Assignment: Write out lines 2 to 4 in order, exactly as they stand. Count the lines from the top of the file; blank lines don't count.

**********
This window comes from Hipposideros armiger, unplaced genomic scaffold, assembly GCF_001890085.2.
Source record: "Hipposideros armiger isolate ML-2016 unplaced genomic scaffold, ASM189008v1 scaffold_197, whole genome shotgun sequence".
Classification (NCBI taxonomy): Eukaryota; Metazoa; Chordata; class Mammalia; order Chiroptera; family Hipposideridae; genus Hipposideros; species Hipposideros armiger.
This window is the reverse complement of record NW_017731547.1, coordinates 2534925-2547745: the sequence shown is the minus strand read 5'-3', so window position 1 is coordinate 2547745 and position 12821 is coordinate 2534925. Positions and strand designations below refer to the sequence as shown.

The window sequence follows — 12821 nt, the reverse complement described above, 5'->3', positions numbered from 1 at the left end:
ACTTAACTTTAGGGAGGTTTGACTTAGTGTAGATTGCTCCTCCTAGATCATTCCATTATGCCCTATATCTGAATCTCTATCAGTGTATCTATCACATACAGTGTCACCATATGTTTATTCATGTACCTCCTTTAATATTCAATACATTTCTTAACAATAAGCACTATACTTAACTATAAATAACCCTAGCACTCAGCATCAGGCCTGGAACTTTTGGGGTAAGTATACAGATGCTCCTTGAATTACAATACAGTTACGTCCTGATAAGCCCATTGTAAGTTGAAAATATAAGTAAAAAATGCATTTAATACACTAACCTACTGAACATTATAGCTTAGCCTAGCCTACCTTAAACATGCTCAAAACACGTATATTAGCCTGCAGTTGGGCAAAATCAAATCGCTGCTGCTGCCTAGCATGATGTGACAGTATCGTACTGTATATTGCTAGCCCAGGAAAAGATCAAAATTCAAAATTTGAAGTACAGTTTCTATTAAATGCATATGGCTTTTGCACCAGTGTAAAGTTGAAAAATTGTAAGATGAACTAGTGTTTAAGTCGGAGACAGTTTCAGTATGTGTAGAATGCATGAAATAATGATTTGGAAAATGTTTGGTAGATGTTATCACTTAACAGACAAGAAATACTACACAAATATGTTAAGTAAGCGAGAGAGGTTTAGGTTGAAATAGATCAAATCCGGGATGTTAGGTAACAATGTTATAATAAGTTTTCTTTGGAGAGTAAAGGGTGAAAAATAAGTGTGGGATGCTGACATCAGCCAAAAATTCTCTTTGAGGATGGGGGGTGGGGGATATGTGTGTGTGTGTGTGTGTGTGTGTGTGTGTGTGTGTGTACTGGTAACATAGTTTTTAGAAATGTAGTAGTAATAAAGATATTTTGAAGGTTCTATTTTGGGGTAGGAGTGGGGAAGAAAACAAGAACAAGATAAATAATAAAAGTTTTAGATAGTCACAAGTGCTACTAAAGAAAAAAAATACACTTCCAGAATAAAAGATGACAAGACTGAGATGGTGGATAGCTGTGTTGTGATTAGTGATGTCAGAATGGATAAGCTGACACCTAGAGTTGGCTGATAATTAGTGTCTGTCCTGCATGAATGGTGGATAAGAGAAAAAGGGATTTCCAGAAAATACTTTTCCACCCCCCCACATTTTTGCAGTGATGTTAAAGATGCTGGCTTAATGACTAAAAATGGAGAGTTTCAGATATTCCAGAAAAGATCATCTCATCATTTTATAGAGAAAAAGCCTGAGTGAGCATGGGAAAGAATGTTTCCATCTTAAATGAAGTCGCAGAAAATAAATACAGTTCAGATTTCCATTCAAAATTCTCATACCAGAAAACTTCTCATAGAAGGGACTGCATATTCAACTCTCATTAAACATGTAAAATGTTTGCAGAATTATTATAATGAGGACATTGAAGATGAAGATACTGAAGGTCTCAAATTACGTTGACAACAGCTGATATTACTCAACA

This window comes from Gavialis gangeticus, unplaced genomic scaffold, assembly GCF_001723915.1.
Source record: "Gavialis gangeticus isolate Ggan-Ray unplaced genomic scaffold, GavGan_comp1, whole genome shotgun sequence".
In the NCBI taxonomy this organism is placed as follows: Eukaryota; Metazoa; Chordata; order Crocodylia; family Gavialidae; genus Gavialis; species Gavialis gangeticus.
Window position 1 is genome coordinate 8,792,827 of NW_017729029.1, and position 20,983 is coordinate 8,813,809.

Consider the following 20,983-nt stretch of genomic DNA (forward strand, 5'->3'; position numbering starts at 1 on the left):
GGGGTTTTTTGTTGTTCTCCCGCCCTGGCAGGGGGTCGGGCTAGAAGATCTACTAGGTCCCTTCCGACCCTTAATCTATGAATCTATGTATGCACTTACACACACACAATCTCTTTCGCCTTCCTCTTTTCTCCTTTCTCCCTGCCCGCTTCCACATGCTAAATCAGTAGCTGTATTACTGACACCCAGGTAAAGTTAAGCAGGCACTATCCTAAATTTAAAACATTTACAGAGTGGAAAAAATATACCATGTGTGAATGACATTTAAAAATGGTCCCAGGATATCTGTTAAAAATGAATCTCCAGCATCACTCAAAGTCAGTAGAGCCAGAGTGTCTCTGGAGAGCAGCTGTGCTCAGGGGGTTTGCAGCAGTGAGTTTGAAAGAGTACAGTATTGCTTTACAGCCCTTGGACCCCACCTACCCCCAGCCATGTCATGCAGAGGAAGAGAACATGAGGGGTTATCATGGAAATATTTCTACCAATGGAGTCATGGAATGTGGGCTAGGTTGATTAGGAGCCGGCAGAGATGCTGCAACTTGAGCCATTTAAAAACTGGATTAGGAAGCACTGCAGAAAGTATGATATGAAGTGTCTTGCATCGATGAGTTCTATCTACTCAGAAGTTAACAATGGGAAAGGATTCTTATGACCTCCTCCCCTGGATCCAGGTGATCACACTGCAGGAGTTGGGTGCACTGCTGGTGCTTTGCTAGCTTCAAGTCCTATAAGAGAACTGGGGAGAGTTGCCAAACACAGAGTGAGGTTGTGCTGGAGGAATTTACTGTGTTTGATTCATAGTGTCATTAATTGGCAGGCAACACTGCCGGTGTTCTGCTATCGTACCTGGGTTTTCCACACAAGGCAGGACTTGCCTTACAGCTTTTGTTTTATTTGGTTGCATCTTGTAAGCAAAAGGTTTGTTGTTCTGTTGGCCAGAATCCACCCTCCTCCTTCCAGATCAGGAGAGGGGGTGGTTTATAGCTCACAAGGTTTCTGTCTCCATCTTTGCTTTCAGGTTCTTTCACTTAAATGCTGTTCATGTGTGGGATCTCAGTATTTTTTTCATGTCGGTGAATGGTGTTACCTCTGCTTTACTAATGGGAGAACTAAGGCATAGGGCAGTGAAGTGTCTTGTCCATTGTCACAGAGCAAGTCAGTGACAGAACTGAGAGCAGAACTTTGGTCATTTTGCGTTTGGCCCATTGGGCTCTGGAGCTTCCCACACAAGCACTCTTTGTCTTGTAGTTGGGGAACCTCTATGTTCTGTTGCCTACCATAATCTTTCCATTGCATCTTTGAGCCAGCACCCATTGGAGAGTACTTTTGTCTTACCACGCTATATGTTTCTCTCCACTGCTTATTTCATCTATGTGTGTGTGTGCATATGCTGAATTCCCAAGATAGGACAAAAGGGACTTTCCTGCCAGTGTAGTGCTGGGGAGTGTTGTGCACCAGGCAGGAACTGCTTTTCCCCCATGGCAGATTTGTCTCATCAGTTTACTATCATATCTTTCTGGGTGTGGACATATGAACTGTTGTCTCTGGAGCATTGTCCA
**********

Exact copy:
Source record: "Hipposideros armiger isolate ML-2016 unplaced genomic scaffold, ASM189008v1 scaffold_197, whole genome shotgun sequence".
Classification (NCBI taxonomy): Eukaryota; Metazoa; Chordata; class Mammalia; order Chiroptera; family Hipposideridae; genus Hipposideros; species Hipposideros armiger.
This window is the reverse complement of record NW_017731547.1, coordinates 2534925-2547745: the sequence shown is the minus strand read 5'-3', so window position 1 is coordinate 2547745 and position 12821 is coordinate 2534925. Positions and strand designations below refer to the sequence as shown.